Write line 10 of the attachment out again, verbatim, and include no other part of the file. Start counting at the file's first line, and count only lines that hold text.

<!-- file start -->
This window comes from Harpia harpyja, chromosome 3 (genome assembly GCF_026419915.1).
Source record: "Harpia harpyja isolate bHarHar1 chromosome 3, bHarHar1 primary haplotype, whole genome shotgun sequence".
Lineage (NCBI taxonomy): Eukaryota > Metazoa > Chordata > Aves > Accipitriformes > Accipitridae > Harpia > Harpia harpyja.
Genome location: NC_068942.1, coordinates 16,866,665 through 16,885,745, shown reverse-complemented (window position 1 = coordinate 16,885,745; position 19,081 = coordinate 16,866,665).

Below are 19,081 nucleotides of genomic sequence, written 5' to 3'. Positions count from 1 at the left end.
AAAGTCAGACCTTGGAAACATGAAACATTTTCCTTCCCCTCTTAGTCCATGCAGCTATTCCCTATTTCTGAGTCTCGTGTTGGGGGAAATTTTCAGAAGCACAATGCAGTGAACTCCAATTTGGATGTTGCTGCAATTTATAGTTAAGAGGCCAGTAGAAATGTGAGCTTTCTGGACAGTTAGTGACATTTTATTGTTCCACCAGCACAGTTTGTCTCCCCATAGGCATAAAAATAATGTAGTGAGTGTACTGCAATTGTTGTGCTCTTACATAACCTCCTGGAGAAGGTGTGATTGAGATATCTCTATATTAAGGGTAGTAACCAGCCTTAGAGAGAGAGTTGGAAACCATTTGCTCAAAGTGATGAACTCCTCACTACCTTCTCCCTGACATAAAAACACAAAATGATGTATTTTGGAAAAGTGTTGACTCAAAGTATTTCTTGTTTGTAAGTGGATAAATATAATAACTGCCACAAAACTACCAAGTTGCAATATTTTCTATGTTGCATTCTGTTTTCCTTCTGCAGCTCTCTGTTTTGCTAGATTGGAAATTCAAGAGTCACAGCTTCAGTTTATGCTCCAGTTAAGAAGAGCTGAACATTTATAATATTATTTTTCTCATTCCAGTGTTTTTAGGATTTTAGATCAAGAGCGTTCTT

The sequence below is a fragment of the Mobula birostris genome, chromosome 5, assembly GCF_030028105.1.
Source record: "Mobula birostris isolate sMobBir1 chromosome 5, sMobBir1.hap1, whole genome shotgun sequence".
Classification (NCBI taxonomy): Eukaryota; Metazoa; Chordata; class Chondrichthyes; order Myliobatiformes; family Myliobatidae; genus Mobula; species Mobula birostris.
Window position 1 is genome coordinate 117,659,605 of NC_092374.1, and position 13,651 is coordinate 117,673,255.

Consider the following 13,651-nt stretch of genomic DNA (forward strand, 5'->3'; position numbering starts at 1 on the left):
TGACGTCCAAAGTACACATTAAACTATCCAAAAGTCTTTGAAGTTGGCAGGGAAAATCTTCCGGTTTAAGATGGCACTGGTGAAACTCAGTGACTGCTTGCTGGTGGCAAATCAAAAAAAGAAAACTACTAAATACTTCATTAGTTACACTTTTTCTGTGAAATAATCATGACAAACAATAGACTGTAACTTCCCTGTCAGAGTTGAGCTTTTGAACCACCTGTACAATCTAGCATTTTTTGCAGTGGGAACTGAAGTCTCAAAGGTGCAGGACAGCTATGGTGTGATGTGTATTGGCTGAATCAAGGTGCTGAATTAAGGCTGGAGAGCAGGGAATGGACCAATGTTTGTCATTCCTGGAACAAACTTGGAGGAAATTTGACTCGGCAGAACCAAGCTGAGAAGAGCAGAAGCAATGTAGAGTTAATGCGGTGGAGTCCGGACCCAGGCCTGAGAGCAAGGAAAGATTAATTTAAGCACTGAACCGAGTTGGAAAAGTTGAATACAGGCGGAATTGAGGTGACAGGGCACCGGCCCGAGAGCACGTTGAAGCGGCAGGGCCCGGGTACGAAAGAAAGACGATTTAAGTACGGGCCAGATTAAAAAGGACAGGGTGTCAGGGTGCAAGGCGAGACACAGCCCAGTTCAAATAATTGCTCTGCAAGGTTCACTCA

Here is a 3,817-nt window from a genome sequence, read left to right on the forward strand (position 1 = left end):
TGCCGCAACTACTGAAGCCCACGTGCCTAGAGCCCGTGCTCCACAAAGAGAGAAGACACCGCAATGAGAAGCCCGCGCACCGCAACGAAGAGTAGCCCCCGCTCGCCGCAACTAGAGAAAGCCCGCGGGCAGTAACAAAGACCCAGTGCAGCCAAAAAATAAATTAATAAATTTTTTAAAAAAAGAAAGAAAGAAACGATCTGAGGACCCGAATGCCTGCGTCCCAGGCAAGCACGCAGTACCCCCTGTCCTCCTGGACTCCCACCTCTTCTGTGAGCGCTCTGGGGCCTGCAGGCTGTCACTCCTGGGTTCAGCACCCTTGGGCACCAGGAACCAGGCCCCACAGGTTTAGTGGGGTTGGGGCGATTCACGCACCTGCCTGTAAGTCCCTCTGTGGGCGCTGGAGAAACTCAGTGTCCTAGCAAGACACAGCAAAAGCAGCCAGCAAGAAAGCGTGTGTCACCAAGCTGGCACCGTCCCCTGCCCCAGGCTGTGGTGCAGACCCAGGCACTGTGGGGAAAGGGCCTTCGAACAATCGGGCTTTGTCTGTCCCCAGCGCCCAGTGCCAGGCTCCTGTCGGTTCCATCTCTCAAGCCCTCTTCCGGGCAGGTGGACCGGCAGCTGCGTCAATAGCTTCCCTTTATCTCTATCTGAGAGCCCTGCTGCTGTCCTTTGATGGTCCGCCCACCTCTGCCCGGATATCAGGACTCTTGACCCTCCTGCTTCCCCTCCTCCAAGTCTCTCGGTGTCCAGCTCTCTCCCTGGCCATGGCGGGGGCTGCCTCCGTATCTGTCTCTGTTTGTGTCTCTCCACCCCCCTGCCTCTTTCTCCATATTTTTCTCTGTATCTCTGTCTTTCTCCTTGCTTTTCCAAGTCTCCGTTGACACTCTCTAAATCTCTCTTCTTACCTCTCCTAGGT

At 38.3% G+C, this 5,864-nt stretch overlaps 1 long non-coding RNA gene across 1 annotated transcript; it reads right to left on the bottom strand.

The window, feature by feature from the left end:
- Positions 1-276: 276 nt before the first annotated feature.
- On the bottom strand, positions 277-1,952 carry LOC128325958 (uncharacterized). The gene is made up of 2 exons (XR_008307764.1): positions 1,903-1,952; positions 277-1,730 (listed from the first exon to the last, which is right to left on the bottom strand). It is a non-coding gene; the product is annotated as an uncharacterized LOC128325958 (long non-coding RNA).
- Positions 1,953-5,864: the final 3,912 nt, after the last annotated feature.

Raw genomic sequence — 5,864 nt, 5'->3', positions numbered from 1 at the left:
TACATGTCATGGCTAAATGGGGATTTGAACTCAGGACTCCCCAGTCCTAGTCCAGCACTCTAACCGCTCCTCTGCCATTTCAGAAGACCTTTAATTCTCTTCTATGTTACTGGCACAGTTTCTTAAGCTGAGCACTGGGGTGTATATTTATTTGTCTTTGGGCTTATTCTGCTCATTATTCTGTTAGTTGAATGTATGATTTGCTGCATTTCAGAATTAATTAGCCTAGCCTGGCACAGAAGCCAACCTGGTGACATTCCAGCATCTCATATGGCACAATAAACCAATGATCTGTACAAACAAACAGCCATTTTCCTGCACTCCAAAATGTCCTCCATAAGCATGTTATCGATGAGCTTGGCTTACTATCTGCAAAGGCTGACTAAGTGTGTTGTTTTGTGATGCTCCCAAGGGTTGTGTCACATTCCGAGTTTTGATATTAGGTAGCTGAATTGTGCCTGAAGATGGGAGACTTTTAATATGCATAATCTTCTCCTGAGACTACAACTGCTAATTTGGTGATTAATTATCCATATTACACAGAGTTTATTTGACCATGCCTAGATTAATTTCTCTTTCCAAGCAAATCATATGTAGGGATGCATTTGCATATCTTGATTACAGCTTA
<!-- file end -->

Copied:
Window position 1 is genome coordinate 117,659,605 of NC_092374.1, and position 13,651 is coordinate 117,673,255.